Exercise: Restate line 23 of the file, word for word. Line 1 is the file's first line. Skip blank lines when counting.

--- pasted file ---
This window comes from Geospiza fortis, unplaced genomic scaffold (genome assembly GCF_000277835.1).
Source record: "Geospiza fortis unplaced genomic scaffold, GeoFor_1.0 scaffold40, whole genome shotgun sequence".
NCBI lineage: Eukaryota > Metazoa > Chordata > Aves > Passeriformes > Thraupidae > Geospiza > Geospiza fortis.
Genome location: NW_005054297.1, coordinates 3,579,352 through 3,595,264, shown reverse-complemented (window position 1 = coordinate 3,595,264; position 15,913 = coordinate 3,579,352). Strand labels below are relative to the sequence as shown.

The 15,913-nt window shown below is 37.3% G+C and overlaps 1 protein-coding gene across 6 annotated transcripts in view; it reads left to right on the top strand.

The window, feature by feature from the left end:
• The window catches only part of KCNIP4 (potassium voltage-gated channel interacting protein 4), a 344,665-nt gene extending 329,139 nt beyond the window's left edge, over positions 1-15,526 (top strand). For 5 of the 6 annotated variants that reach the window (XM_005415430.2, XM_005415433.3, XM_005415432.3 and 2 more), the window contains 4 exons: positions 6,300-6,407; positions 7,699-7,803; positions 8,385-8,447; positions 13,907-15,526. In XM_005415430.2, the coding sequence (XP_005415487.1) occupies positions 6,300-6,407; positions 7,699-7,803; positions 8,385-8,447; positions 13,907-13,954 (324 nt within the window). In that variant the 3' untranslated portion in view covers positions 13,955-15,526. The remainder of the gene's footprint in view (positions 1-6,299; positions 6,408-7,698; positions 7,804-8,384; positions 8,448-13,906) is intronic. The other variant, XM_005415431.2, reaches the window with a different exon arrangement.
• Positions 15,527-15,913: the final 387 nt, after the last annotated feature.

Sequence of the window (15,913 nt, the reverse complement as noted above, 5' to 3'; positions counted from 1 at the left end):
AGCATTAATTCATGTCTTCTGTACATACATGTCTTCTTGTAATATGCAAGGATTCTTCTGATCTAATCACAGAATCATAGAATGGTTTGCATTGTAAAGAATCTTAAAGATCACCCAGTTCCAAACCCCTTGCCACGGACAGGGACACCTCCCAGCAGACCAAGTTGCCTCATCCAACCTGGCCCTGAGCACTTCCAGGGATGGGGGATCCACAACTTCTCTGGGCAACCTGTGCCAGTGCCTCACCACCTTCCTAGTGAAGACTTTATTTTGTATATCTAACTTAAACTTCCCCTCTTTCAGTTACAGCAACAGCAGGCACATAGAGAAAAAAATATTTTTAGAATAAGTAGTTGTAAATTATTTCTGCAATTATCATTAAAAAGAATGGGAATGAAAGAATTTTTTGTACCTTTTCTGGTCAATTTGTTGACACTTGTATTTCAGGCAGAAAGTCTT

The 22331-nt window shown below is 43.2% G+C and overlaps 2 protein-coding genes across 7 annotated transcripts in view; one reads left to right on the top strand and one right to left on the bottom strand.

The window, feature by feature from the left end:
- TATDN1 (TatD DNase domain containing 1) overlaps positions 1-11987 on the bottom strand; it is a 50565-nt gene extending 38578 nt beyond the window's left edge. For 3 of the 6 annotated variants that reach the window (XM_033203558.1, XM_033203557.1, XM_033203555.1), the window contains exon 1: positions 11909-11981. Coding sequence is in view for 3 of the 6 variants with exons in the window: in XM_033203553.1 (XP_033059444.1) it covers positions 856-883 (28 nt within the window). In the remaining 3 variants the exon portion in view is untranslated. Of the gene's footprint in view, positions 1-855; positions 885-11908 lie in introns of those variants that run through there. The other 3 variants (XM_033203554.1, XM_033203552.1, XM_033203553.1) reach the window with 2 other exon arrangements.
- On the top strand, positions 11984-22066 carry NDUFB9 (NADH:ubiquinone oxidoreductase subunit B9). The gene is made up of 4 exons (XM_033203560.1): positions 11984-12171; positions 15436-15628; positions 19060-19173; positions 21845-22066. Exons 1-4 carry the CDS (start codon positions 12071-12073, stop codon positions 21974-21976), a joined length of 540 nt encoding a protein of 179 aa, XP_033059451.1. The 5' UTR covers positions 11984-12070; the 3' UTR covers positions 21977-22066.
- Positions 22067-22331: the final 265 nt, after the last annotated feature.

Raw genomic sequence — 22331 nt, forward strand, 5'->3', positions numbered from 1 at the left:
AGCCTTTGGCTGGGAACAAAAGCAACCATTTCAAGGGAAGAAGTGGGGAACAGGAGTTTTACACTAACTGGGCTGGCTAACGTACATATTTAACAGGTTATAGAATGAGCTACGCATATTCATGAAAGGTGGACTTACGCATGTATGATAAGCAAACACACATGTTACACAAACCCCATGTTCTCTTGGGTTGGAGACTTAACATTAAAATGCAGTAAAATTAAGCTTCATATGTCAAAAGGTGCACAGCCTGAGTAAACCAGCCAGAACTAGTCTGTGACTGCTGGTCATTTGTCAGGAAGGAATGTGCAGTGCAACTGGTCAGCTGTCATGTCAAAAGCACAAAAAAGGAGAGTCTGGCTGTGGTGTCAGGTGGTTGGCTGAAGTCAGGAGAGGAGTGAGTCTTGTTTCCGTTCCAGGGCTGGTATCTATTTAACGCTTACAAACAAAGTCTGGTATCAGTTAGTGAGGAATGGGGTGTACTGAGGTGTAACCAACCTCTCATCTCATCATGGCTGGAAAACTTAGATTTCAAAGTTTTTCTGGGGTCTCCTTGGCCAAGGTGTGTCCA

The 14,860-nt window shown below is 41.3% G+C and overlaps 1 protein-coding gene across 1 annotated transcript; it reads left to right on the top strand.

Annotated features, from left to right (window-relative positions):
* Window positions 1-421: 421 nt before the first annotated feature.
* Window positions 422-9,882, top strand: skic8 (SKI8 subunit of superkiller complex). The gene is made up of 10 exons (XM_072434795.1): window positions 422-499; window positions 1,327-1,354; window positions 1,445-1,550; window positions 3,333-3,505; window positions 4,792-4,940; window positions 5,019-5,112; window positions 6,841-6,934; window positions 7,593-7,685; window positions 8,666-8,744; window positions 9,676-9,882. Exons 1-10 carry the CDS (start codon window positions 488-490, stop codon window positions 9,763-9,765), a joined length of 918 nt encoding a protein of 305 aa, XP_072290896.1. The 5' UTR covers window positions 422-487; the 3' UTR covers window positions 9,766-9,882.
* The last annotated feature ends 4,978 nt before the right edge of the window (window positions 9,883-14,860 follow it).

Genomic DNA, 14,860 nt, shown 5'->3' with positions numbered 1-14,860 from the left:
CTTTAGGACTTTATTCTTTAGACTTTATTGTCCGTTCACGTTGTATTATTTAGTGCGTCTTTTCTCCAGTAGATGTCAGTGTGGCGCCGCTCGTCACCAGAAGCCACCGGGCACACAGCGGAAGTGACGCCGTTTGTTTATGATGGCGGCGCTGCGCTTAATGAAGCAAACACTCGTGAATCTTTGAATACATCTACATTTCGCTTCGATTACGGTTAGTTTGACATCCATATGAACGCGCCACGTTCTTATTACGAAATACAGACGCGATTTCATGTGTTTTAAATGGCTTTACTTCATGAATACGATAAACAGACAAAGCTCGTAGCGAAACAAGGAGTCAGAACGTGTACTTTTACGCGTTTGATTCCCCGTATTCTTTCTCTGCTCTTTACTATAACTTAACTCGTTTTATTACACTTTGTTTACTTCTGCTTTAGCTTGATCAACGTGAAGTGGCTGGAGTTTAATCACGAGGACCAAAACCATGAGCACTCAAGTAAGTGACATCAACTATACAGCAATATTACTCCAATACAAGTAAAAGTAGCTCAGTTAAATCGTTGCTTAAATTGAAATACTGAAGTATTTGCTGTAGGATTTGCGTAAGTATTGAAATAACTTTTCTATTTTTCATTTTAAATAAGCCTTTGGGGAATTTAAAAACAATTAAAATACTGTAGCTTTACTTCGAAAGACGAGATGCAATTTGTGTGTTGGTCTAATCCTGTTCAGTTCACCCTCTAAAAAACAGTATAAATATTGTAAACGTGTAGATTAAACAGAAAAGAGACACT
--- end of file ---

Genomic DNA, 14,860 nt, shown 5'->3' with positions numbered 1-14,860 from the left: